Finally, the word simultaneity. Our Monday chats and advances are truly global as we communicate with everyone at the same time. At first the speed and scope by which we engaged our synchronous chat was overwhelming. A comment would be made and while attempting to read, four more comments would be made. By the time I finally pecked out my comment I didn’t’ even know what I was commenting on. This took serious getting use to. However, this painful-fast-pace experience became the highlight of the week. This is globalization on a personal level. Friends from Uganda, Ethiopia, Wales, London, and Canada joined those of us in the USA and for one hour we enjoyed each others company and academic stimulation. As the song goes, “Nobody knows the trouble I’ve been through,” except my cohort mates. Friends, co-works, and family members know that I am in a doctoral program, but only my fellow academic soldiers truly know what it is like to be in the weekly trenches sloshing through the stuff of life all while attempting to accomplish this great achievement known as higher education. So I sing, “I get by with a little help from my friends.”

The overall program has helped me asses my skills, abilities, and overall knowledge, or, the lack thereof. I have written about my strengths, fears, weaknesses, and personality type through the exercise of developing a PDLP. My outlook on ministry, and my future has only improved. In doing the PLDP I incorporated the Merlin principle and projected back from 7 years in the future after graduation. I saw the favor of God from the diligence of my labor and the reward that comes, not from seeking favor, but from being obedient and a servant leader.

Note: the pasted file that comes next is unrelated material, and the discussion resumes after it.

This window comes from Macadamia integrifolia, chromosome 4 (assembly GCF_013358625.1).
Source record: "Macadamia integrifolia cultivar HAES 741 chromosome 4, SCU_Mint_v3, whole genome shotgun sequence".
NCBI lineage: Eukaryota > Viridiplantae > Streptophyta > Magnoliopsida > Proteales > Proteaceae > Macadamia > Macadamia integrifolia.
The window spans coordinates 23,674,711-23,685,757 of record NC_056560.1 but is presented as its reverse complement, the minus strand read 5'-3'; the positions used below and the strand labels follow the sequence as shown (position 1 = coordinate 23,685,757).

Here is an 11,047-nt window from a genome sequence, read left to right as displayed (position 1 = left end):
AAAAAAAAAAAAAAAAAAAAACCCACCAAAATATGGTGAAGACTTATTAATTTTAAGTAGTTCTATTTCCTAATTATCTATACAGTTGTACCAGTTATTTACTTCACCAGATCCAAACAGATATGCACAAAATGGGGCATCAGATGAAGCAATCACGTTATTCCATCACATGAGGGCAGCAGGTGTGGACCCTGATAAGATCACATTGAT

But all that that is in the future. I am still in the press of assignments and questioning my abilities to get it all done in a timely manner. Yet even in the midst of the triple S-forces of this program I have learned far more than books could teach. I was complaining to the Lord one day about the press between the office, the family, the home, and school assignments. I felt the Lord reply, “What I have for you is much more than just a term paper or even a dissertation. These are your training grounds, your reps and your sets, that will build you to do what I have for you to do. Don’t hate the pain, run from the pain, or inoculate the pain, but rather embrace the pain!! Grow through the struggle and complete the exercises that I have for you. Get understanding. Get wisdom. Prov. 4:5, 4:7. Do the hard things, for there are greater things for you to take up and accomplish once you are strong from this process.” I now embrace the fact that I am in the academic gym getting stronger to face the greater challenges ahead. Research has become my new bench press. Notations and foot notes my pull-ups. Writing out what I have learned – my squats and dead lift. I am getting stronger. I am pressing back against the triple-S forces and through this DMin program I am preparing for whatever may lie ahead. For His Glory.

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About the Author

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Mitch Arbelaez

International Mission Mobilizers with Go To Nations Living and traveling the world from Jacksonville Florida